Concession was the principle on which Charles I. acted. He first yielded the Petition of Rights, which, as Mr Hume observes, “was so great a concession to the Commons, that it in truth amounted to a revolution." He gave up tonnage and poundage ; he yielded Strafford to their violence ; he agreed to triennial Parliaments; he allowed the sheriffs to be invested with the power of summoning them, if not convoked by royal authority ; his ministers were chosen exclusively from the popular party ; he paid the arrears of his rebellious Scotch troops; he conceded all the demands of the Scotch Parliament; the famous “Remonstrance" of the Commons was carried, after a vehement debate : and what was the consequence of all these concessions ? Encouraged by so much success, the Commons openly declared to the Lords, “ that they themselves were the sole representative body of the nation ; that the Peers were nothing but individuals, who held their seats in a particular capacity ; and, therefore, if their Lordships would not consent to the passing of acts necessary for the preservation of the people, the Commons, together with such of the Lords as were sensible of the danger, must join together, and represent the matter to his Majesty.”* Having stript the crown of all its prerogatives, the Commons next demanded the command of the militia, which would have given them the exclusive use of the sword; the civil war ensued; the King was beheaded, the Peers abolished, and Cromwell enthroned.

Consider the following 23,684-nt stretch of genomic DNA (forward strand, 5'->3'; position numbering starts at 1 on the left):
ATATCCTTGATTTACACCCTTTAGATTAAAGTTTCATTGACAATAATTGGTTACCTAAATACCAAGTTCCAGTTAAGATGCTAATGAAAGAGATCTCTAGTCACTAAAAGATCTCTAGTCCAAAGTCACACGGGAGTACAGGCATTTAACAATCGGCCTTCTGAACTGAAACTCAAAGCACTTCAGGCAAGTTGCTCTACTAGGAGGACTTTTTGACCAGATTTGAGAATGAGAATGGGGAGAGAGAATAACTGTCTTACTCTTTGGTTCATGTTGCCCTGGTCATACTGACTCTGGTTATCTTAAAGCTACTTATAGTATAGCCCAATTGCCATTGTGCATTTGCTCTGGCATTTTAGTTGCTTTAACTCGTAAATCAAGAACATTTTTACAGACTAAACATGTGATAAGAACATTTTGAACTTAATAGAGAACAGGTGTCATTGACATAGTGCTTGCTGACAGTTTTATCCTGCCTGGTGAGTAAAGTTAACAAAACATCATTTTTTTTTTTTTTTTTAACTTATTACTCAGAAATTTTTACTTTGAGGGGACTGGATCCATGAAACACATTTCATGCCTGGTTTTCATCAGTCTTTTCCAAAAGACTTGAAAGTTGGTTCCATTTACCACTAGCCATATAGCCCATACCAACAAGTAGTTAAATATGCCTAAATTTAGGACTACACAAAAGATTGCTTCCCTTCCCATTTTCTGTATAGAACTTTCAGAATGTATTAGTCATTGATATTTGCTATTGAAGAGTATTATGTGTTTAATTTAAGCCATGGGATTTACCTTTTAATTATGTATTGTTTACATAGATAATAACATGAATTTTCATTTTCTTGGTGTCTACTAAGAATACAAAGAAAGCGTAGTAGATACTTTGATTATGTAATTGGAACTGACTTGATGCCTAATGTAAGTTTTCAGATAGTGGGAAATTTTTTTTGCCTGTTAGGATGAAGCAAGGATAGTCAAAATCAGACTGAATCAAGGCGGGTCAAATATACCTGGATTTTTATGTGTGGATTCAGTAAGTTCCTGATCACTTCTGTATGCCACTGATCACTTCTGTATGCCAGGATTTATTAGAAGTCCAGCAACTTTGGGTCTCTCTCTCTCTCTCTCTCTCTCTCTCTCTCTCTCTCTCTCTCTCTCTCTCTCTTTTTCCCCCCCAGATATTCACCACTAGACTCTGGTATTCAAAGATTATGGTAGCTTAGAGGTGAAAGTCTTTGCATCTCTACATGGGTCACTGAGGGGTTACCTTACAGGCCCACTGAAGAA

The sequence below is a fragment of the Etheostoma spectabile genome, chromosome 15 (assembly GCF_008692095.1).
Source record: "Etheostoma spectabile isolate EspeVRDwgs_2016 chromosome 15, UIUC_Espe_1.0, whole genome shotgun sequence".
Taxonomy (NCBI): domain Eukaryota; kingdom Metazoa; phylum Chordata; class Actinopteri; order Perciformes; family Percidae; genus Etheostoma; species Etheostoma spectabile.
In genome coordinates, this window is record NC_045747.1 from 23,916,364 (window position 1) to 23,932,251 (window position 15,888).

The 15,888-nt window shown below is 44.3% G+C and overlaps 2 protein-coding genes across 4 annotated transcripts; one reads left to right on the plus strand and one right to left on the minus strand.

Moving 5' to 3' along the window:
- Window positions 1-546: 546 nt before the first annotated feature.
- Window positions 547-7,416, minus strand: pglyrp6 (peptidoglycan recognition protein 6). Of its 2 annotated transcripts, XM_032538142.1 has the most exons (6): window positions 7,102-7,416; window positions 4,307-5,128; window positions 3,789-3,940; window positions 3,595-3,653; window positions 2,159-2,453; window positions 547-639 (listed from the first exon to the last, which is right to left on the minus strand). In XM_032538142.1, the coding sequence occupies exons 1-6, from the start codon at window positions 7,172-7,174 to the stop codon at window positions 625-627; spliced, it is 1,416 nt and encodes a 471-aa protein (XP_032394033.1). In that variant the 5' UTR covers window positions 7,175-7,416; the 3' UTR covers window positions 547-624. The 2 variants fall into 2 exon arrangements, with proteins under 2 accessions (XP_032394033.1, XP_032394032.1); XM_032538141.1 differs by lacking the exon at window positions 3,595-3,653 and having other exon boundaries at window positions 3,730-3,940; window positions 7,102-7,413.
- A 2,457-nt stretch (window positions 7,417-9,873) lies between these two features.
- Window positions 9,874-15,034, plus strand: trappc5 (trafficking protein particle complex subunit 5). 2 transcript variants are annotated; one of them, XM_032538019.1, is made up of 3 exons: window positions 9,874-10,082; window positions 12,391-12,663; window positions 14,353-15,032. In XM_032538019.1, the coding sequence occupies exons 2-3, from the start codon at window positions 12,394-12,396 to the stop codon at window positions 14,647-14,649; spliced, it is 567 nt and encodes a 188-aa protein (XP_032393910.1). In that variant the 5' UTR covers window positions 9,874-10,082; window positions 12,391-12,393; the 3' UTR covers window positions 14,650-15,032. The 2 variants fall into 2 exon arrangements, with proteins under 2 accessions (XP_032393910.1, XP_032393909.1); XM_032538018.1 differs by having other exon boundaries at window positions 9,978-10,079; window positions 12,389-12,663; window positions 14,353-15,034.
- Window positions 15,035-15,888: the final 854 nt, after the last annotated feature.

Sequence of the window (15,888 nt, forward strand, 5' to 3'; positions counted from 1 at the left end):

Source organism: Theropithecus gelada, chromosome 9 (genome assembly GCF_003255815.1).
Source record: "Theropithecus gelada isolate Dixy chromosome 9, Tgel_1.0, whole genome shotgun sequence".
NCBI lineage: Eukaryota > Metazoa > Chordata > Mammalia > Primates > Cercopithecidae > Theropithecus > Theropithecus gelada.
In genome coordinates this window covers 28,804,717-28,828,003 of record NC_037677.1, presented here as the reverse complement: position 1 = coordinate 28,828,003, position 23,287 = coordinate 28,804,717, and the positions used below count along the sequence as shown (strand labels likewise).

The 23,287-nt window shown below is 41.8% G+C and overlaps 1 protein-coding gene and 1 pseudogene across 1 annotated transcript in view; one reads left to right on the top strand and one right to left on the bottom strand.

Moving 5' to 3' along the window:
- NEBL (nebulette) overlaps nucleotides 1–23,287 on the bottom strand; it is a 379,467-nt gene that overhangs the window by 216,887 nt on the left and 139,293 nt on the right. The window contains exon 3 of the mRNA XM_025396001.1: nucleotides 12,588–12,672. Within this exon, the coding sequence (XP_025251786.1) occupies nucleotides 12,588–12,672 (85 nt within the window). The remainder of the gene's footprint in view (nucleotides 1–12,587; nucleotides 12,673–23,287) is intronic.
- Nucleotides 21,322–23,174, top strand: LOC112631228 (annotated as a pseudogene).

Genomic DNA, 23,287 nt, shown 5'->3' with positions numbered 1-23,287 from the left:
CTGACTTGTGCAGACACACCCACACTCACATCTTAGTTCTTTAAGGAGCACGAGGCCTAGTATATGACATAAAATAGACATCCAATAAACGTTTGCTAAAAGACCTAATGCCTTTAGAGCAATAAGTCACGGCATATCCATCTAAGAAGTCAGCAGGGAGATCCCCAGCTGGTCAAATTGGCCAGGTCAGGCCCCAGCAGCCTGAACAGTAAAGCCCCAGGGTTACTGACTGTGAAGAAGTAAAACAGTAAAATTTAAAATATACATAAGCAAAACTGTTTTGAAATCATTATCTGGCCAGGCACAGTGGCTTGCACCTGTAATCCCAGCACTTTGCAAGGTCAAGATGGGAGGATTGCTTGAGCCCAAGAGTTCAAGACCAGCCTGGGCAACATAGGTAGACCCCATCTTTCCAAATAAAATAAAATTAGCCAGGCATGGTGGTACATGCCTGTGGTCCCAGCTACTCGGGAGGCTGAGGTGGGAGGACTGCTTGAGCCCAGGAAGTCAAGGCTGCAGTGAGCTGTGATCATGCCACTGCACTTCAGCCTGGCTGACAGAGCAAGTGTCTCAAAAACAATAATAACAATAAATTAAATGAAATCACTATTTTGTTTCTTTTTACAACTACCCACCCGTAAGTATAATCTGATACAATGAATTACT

Louis XVI. was the next monarch who, in turbulent times, tried the system of concession. The nation demanded the States-General—he convoked them : they demanded a popular representation—he anticipated them by voluntarily, and by a royal ordinance, doubling the deputies from the Tiers Etat : they demanded the abolition of feudal rights and personal services-he abolished them. He agreed to abandon all the prerogatives of his crown : he formed the National Guard, dismissed his Royal Guard. and attendants, made war on his own brother-in-law, the Emperor of Austria, issued severe proclamations against the emigrants, granted a constitution more free than the Republicans themselves have adopted in 1831, and sanctioned the confiscation of all the property of the Church. His whole life was one uninterrupted series of concessions and reforms, and, in return, he was led to the scaffold.

The nobles vied with the sovereign in the surrender of their rights. At the first struggle, in July 1789, between the noblesse and commons, as to sitting in one or separate Chambers, forty-six of their number, headed by the Duke of Orleans, joined the Tiers Etat; they voluntarily, on the night of 4th August, surrendered all their exclusive privileges; they consented to the abolition of tithes, titles of honour, entails, and dignities of every description. They concurred in a constitution of the most democratic character; and they received, in return for so many concessions, exile, confiscation, and death.

* HUME, vi. 393.

The clergy of France were the first and steadiest friends of the Revolution. During the continuance of the contest as to a single or separate chambers, 127 of their body left their own order, and united with the Commons; and, by so doing, first gave them a numerical superiority, and compelled the union of all the three estates in the National Assembly. Unbounded gratitude, universal joy, followed this first and decisive movement towards the popular side; and, in return, the Assembly confiscated their whole property, banished and proscribed their leading members, and sent them forth destitute from that very country, whose freedom their adherence had been the first means of establishing.